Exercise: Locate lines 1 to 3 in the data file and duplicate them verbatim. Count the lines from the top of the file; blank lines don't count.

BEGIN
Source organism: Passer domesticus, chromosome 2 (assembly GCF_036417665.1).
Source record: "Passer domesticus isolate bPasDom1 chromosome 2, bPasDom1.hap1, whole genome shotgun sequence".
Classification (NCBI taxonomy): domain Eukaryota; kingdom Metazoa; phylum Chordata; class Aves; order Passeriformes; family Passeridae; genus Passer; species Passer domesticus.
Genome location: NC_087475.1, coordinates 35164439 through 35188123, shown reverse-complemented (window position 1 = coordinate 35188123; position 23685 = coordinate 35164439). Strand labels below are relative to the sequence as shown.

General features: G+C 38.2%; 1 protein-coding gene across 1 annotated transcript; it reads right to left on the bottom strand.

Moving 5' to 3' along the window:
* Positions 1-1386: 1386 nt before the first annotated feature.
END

Source organism: Passer domesticus, chromosome 2 (assembly GCF_036417665.1).
Source record: "Passer domesticus isolate bPasDom1 chromosome 2, bPasDom1.hap1, whole genome shotgun sequence".
Classification (NCBI taxonomy): domain Eukaryota; kingdom Metazoa; phylum Chordata; class Aves; order Passeriformes; family Passeridae; genus Passer; species Passer domesticus.